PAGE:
Scope and Contents
The College of Agriculture, Short and Winter Courses, records (1889-1974; 12.2 cubic feet) consists of administrative files (including correspondence, directories, financial records, newsletters, publicity materials, questionnaires, scholarship information and records, etc.), 1948-1967; correspondence, 1917-1920, 1942-1950; programs, announcements, etc., 1900s-1940s; and other materials documenting the history, activities, and administration of agricultural Short and Winter Courses at Purdue University.
Biographical or Historical Information
Purdue’s agricultural faculty started offering special classes in agriculture during the winter of 1887-88. Held annually in January and February, the eight-week “Winter School of Agriculture” offered Agriculture and Horticulture, Animal Husbandry, and Dairy and Creamery classes to non-Purdue students. Taught by regular staff members in the College of Agriculture, the Winter Courses, according to a 1953 article in the Purdue Agriculturist, emphasized “current information on modern agriculture and the increasing complexity of farm operation due to more mechanization, larger capital investments, greater management skills, use of improved varieties of grains and pasture crops, conservation of soil fertility, use of improved feeding practices, and control of livestock and plant diseases and pests.” The Winter Course program was especially tailored for young male farmers who could not attend a four year college because of insufficient time, money, preparation, or desire. The Agriculturist estimated that over 10,000 individuals participated in the program between the late-1880s and early-1960s.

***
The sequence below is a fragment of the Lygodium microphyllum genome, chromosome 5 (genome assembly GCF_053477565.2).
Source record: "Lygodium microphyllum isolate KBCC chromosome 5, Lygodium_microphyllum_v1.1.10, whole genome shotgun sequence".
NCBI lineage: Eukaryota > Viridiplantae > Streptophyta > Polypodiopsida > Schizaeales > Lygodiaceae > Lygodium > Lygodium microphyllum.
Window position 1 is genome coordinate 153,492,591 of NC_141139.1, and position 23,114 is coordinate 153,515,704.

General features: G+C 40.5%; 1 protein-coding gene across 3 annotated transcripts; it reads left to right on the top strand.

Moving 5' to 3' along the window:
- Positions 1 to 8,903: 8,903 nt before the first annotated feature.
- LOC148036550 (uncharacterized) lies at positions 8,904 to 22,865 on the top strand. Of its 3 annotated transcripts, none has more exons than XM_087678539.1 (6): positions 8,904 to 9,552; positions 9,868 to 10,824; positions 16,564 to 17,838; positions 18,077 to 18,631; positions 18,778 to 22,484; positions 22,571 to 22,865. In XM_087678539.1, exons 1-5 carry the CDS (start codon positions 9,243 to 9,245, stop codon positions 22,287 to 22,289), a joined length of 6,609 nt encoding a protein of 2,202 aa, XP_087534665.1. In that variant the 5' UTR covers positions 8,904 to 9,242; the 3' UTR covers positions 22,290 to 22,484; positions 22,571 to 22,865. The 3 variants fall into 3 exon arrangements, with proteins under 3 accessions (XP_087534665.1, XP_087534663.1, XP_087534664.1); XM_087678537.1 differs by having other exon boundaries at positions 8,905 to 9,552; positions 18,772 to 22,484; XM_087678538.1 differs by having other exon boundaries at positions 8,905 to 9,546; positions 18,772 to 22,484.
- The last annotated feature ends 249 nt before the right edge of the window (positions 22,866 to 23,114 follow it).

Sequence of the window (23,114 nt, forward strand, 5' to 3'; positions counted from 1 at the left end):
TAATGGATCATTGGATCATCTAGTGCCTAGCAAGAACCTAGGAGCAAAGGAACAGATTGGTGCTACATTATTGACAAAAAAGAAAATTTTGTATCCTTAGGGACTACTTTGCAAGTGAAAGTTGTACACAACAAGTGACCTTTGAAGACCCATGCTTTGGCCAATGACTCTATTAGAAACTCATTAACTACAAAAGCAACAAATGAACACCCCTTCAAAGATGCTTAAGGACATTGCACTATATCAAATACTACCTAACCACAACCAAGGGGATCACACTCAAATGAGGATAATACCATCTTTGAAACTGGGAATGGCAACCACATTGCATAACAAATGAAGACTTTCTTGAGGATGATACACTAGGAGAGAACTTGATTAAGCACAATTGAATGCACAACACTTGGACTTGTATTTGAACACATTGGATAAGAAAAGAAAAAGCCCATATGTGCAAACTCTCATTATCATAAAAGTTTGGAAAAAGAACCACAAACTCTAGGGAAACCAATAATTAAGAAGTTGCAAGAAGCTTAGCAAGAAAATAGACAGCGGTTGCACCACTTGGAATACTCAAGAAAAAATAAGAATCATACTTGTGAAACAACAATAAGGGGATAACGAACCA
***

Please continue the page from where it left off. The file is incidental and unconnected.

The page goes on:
The College of Agriculture also offered various Farmers Short Courses, which were much shorter in duration than the two-month-long Winter Courses. The Farmers Short Course held January 14-19, 1907, featured talks, discussions, and lectures by Agriculture and Home Economics faculty concerning such topics as: horticulture, corn growing, baking, insects and insecticides, animal parasites, bacteria and home sanitation, cattle and hog feeding, home planning and furnishing, fertilizers, milk testing and creaming, and horse, hog, and corn judging. The February 1907 issue of Purdue Agriculturist informed its readers that the purpose of the course was “to get the practical farmers of this state together and lead them out along such courses of instruction as would tend to make them more interested in their business and make them better able to solve the agricultural problems that are constantly arising.”
Note written by John Michael Foster
9 c.f. boxes, 9 mss. boxes other_unmapped